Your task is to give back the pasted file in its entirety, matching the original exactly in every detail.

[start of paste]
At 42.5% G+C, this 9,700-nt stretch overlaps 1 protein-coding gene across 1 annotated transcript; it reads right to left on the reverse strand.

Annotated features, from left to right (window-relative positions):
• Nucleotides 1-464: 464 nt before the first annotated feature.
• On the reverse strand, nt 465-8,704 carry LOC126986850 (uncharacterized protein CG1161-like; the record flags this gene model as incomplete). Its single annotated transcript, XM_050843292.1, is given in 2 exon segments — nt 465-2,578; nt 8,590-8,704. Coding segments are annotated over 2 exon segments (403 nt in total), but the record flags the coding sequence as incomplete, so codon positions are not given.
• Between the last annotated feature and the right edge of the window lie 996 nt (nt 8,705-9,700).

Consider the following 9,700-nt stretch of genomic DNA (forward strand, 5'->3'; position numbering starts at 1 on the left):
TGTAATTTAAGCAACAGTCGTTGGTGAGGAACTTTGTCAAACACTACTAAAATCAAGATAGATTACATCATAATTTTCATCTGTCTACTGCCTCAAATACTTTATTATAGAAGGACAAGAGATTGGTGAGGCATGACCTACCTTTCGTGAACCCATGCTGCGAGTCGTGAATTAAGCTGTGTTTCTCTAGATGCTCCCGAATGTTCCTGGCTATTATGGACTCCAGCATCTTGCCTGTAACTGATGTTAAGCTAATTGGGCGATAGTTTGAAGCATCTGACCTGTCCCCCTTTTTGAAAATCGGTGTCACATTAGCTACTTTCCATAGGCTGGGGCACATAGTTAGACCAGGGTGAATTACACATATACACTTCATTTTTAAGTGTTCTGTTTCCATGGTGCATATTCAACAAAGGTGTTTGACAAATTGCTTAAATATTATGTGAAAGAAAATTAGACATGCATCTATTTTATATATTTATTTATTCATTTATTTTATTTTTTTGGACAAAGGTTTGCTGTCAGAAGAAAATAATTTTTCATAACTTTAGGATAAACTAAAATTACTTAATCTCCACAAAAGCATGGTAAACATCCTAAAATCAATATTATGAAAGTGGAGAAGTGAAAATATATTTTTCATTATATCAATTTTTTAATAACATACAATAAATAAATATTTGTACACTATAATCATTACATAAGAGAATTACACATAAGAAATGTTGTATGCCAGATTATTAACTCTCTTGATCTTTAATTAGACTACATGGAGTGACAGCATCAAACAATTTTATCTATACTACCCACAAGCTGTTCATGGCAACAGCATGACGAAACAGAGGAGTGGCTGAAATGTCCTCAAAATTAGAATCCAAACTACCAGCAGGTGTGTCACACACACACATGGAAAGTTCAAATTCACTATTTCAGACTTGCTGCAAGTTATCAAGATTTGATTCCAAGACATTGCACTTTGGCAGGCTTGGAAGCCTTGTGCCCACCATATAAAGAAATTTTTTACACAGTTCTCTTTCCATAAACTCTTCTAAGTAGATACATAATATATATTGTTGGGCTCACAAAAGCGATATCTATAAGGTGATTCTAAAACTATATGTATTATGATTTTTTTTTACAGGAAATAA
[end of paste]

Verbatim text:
At 42.5% G+C, this 9,700-nt stretch overlaps 1 protein-coding gene across 1 annotated transcript; it reads right to left on the reverse strand.

Annotated features, from left to right (window-relative positions):
• Nucleotides 1-464: 464 nt before the first annotated feature.
• On the reverse strand, nt 465-8,704 carry LOC126986850 (uncharacterized protein CG1161-like; the record flags this gene model as incomplete). Its single annotated transcript, XM_050843292.1, is given in 2 exon segments — nt 465-2,578; nt 8,590-8,704. Coding segments are annotated over 2 exon segments (403 nt in total), but the record flags the coding sequence as incomplete, so codon positions are not given.
• Between the last annotated feature and the right edge of the window lie 996 nt (nt 8,705-9,700).

Consider the following 9,700-nt stretch of genomic DNA (forward strand, 5'->3'; position numbering starts at 1 on the left):
TGTAATTTAAGCAACAGTCGTTGGTGAGGAACTTTGTCAAACACTACTAAAATCAAGATAGATTACATCATAATTTTCATCTGTCTACTGCCTCAAATACTTTATTATAGAAGGACAAGAGATTGGTGAGGCATGACCTACCTTTCGTGAACCCATGCTGCGAGTCGTGAATTAAGCTGTGTTTCTCTAGATGCTCCCGAATGTTCCTGGCTATTATGGACTCCAGCATCTTGCCTGTAACTGATGTTAAGCTAATTGGGCGATAGTTTGAAGCATCTGACCTGTCCCCCTTTTTGAAAATCGGTGTCACATTAGCTACTTTCCATAGGCTGGGGCACATAGTTAGACCAGGGTGAATTACACATATACACTTCATTTTTAAGTGTTCTGTTTCCATGGTGCATATTCAACAAAGGTGTTTGACAAATTGCTTAAATATTATGTGAAAGAAAATTAGACATGCATCTATTTTATATATTTATTTATTCATTTATTTTATTTTTTTGGACAAAGGTTTGCTGTCAGAAGAAAATAATTTTTCATAACTTTAGGATAAACTAAAATTACTTAATCTCCACAAAAGCATGGTAAACATCCTAAAATCAATATTATGAAAGTGGAGAAGTGAAAATATATTTTTCATTATATCAATTTTTTAATAACATACAATAAATAAATATTTGTACACTATAATCATTACATAAGAGAATTACACATAAGAAATGTTGTATGCCAGATTATTAACTCTCTTGATCTTTAATTAGACTACATGGAGTGACAGCATCAAACAATTTTATCTATACTACCCACAAGCTGTTCATGGCAACAGCATGACGAAACAGAGGAGTGGCTGAAATGTCCTCAAAATTAGAATCCAAACTACCAGCAGGTGTGTCACACACACACATGGAAAGTTCAAATTCACTATTTCAGACTTGCTGCAAGTTATCAAGATTTGATTCCAAGACATTGCACTTTGGCAGGCTTGGAAGCCTTGTGCCCACCATATAAAGAAATTTTTTACACAGTTCTCTTTCCATAAACTCTTCTAAGTAGATACATAATATATATTGTTGGGCTCACAAAAGCGATATCTATAAGGTGATTCTAAAACTATATGTATTATGATTTTTTTTTACAGGAAATAA